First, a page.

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Council approves police HQ audit

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The newly renovated building at Smith Street and St. Mary Avenue, formerly the Canada Post offices and now the headquarters for the Winnipeg Police Service.

PHIL HOSSACK / FREE PRESS FILES Enlarge Image

The newly renovated building at Smith Street and St. Mary Avenue, formerly the Canada Post offices and now the headquarters for the Winnipeg Police Service.

Winnipeg city council did as expected this morning and voted for an external audit of the $210-million police headquarters project.

Councillors voted 14-1 in favour of an audit on a project where costs escalated from early estimates of $135 million to what they were told will be its final price tag of $210 million.

But the reasons behind their vote varied: some councillors believe the civic administration is withholding information on how the project was managed; others believe an audit is necessary to demonstrate nothing improper took place.

The only opposing vote was from St. Norbert councillor Justin Swandel, who insists there has been no wrongdoing and the audit is a waste of money.

Coun. John Orlikow was absent and didn’t vote.

Council set a 150-day deadline for the audit results, which should make it available for the July meeting — and well in advance of the Oct. 22 civic election.

The vote was a reversal of a similar call for an audit in November, which was narrowly defeated by a 7-9 vote when Mayor Sam Katz and members of his executive policy committee (EPC) voted as a block against the audit, along with councillors Devi Sharma and Thomas Steen.

But the pivotal moment for the audit came two weeks ago, when EPC members Jeff Browaty and Brian Mayes, prompted by public pressure, said they would now support it — triggering what appeared to be an EPC shift on the issue.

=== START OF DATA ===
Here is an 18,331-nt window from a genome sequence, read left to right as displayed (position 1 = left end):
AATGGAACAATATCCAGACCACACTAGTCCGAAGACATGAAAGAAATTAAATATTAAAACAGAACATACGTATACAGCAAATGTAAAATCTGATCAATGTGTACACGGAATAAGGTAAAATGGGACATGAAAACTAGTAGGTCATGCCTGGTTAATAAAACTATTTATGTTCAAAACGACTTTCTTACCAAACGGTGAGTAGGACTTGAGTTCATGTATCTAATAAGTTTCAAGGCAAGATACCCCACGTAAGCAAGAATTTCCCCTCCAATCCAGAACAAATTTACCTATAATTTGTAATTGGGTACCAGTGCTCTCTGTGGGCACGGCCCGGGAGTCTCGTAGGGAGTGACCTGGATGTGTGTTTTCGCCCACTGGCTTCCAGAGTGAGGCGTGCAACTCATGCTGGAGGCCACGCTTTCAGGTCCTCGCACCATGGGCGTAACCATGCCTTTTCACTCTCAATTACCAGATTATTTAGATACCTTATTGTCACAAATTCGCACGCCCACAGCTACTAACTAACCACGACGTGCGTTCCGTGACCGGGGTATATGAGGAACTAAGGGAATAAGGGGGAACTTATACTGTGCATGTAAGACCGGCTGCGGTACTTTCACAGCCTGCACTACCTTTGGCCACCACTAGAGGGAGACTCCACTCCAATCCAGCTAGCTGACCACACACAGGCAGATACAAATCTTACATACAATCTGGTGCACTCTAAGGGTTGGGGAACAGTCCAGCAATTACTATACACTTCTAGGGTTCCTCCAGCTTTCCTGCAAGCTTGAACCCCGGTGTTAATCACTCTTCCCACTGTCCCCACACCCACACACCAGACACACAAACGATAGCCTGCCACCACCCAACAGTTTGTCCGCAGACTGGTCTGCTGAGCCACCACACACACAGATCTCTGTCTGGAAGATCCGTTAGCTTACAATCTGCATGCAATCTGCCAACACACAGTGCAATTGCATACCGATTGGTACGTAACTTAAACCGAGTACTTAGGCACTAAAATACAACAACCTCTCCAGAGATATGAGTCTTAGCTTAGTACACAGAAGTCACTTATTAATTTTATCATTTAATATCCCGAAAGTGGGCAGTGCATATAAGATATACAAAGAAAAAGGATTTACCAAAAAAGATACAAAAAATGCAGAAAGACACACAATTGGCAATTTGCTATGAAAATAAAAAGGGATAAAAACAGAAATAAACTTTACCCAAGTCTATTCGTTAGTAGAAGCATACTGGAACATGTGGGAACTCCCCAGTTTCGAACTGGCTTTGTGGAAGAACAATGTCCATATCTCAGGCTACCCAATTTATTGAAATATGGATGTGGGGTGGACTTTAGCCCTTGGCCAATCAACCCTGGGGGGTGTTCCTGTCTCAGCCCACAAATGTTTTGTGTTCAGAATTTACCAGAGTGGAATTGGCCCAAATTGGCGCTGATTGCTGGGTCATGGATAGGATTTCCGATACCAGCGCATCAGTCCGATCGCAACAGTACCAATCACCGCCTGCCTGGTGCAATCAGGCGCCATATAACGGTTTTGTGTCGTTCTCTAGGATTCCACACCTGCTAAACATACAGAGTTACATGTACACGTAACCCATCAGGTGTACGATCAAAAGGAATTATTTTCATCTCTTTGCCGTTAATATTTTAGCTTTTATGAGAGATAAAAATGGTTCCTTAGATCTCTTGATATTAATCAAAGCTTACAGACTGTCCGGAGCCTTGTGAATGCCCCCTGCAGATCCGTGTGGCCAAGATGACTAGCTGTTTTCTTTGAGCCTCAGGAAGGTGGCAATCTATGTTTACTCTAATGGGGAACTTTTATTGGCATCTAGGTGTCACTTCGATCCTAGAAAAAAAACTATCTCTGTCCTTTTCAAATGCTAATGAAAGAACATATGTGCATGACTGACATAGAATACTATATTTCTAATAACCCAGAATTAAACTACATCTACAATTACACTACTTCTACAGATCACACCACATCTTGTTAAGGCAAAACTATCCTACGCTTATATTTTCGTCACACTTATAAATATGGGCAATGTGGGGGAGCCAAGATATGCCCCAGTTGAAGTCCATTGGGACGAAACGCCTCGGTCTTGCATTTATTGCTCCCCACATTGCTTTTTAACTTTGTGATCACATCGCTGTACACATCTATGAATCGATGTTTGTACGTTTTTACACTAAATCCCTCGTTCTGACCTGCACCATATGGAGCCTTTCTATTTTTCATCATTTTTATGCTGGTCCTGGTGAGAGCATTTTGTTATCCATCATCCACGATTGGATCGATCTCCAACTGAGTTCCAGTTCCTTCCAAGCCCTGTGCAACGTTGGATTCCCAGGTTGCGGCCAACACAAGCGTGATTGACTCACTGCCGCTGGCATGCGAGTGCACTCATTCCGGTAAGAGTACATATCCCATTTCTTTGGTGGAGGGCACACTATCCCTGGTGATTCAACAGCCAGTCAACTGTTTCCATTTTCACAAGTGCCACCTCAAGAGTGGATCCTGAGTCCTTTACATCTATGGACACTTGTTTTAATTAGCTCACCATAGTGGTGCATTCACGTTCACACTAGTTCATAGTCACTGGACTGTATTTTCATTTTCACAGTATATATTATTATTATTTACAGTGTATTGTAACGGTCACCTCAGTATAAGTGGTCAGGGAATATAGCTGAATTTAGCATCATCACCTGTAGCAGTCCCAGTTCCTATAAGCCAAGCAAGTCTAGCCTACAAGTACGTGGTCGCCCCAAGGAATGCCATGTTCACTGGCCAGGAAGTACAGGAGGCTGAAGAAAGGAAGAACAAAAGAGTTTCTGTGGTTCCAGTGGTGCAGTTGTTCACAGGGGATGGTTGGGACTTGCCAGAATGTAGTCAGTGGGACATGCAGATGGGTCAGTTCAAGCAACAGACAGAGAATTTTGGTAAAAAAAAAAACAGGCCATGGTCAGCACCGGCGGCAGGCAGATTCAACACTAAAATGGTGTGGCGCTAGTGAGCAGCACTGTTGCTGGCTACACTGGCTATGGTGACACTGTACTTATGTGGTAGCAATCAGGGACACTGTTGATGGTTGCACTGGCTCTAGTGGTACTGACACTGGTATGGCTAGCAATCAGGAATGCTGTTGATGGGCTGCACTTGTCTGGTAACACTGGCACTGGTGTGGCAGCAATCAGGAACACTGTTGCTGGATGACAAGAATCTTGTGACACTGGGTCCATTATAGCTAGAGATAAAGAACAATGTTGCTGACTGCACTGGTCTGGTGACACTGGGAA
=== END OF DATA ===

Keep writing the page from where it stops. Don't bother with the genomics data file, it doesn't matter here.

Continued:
"This whole project cost far more than what we were told," in 2009, Coun. Jeff Browaty said, as he explained Wednesday why he was supporting the motion.

"To us, this project was presented as well thought-out, well-reasoned — we had every good reason to believe the numbers we were told (in 2009) were somewhere in the ballpark that we were told.

"As a taxpayer, I’m angry the way this whole process went," Browaty said. "I think an audit is the right choice.... We deserve a full explanation of why this project went on the way it did, going back all the way to square one."

Katz said he was supporting the audit but insisted the cost over-run is only $17.2 million, not $75 million, explaining that earlier cost figures were only estimates and never should be used as the financial starting point for the project.

Swandel, also a member of EPC, said the cost increases were the result of necessary design changes, adding that councillors lack the political courage to defend the administration.

"It’s so clear to see what happened it befuddles me that so many people can stand up and say there is something wrong here," Swandel said.

Coun. Paula Havixbeck, a long-time vocal advocate of the audit, said congratulations should be offered to the other six councillors who supported the move back in November — Jenny Gerbasi, Scott Fielding, Ross Eadie, John Orlikow, Harvey Smith and Dan Vandal.

Havixbeck rejected suggestions that an administrative report properly explained the cost-overruns, adding that the administration continues to withhold key information surrounding why decisions were made on the project.

Havixbeck said the administration refuses to release the minutes of the administrative steering committee that oversaw the project and detailed lists of expenses.

"It’s suspicious when you can’t produce dates, times and participants. That raises suspicion and concerns," Havixbeck said.

Havixbeck said she remains concerned about the project, adding the contractor hasn’t signed the contract for the latest cost estimate and the administration has told her the contractor refuses to provide an accounting for the $17.2 million over-run.

 

aldo.santin@freepress.mb.ca

History

Updated on Wednesday, January 29, 2014 at 6:19 PM CST: Updates with full write-thru.

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